White man coming!
About 170 years ago, José de Melos ancestors fled from slave plantations in Pará. They ended up in Boa Vista on the margins of the Trombetas river.
Why the runaway slaves chose this place as their hide-out can be guessed from the name of the place – “boa vista” – good view. The green banks rising up from the river plateau offer some good lookouts where the fugitives could observe people approaching without been seen themselves.
“Even today, people here have this tendency to withdraw and check things out before coming forward to greet strangers,” says José de Melo, one of the leaders of the Boa Vista cooperative and himself a descendant of “quilombolas” – fugitive black slaves.
Boa Vista is on the Mineração Rio do Norte list of social activities programs, covering health care and education as well as smaller business projects, including research into the effects of local plants on different ailments. Local people have remedies against gastritis and rheumatism, for example, knowledge that has been passed on from one generation to the next, Melo explains. This is no surprise – after all, it was Amazon Indians who first extracted quinine from cinchona bark to be used against malaria.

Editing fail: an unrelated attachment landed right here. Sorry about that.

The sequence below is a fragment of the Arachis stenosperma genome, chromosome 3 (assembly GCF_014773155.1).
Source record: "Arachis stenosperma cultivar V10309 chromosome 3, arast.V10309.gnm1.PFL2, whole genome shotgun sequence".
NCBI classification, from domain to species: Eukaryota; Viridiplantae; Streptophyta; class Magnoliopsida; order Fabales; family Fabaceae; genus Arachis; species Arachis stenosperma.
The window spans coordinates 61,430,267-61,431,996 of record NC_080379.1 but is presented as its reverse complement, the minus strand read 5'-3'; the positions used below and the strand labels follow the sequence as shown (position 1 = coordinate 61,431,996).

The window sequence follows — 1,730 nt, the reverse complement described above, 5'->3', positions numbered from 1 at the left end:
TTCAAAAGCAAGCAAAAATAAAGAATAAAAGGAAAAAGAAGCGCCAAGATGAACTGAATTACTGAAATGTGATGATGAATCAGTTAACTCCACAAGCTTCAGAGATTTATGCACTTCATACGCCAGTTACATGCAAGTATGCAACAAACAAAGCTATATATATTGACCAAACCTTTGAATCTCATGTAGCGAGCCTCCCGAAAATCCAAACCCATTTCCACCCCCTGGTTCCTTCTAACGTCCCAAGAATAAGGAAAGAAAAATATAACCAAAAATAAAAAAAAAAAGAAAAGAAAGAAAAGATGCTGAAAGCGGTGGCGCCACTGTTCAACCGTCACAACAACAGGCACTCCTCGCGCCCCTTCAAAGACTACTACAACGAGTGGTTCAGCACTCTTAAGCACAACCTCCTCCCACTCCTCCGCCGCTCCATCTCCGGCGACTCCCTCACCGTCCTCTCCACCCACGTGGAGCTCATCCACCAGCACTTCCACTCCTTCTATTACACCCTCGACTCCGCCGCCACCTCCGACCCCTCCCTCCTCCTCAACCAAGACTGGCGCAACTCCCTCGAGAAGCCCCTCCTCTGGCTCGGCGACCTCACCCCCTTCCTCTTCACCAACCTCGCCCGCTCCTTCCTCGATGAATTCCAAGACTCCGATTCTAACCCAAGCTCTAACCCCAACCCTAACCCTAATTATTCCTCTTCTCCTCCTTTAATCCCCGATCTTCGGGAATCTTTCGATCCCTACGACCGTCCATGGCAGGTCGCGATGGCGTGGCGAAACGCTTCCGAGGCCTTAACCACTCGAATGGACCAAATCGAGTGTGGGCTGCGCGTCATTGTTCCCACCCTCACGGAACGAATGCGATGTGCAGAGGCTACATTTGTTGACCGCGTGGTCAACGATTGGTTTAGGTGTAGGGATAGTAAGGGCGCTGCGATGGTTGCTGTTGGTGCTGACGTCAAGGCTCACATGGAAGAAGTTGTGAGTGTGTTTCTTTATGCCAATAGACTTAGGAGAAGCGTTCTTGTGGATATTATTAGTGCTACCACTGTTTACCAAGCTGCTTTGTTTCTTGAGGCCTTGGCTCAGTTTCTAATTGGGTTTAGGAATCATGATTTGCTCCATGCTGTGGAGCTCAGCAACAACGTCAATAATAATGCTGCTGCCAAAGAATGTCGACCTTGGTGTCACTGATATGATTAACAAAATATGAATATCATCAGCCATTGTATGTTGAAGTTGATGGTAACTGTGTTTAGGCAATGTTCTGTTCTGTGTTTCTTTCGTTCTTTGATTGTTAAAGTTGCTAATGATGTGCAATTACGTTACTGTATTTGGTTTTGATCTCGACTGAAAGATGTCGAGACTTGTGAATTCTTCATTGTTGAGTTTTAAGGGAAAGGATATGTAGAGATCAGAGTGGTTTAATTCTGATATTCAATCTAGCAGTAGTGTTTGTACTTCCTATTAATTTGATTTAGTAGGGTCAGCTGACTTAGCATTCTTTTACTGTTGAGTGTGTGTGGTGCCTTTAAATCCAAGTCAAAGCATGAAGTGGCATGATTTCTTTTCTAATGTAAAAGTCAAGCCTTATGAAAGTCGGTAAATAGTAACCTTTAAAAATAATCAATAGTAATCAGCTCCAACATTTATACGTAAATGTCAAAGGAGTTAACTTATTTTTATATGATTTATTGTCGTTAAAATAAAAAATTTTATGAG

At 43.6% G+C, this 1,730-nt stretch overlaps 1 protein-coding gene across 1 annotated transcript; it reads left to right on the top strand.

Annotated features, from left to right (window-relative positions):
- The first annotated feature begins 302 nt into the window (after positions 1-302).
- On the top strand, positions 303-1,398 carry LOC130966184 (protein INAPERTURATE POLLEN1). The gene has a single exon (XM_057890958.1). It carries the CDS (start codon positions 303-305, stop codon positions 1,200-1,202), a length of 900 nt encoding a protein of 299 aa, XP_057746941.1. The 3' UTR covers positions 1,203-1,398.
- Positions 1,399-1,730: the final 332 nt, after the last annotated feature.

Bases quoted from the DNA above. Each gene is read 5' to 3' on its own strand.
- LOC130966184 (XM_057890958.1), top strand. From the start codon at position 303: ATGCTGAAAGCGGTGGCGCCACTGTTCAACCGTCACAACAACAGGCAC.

De Melo and Ademar Cavalcanti Silva Filho of MRN agree that it is necessary to plan for the future in order not to be too dependent on a single company.
Even though there will still be mining of bauxite in Trombetas for another 55–60 years, people need to think today about how they will support themselves and their families in the future, they say.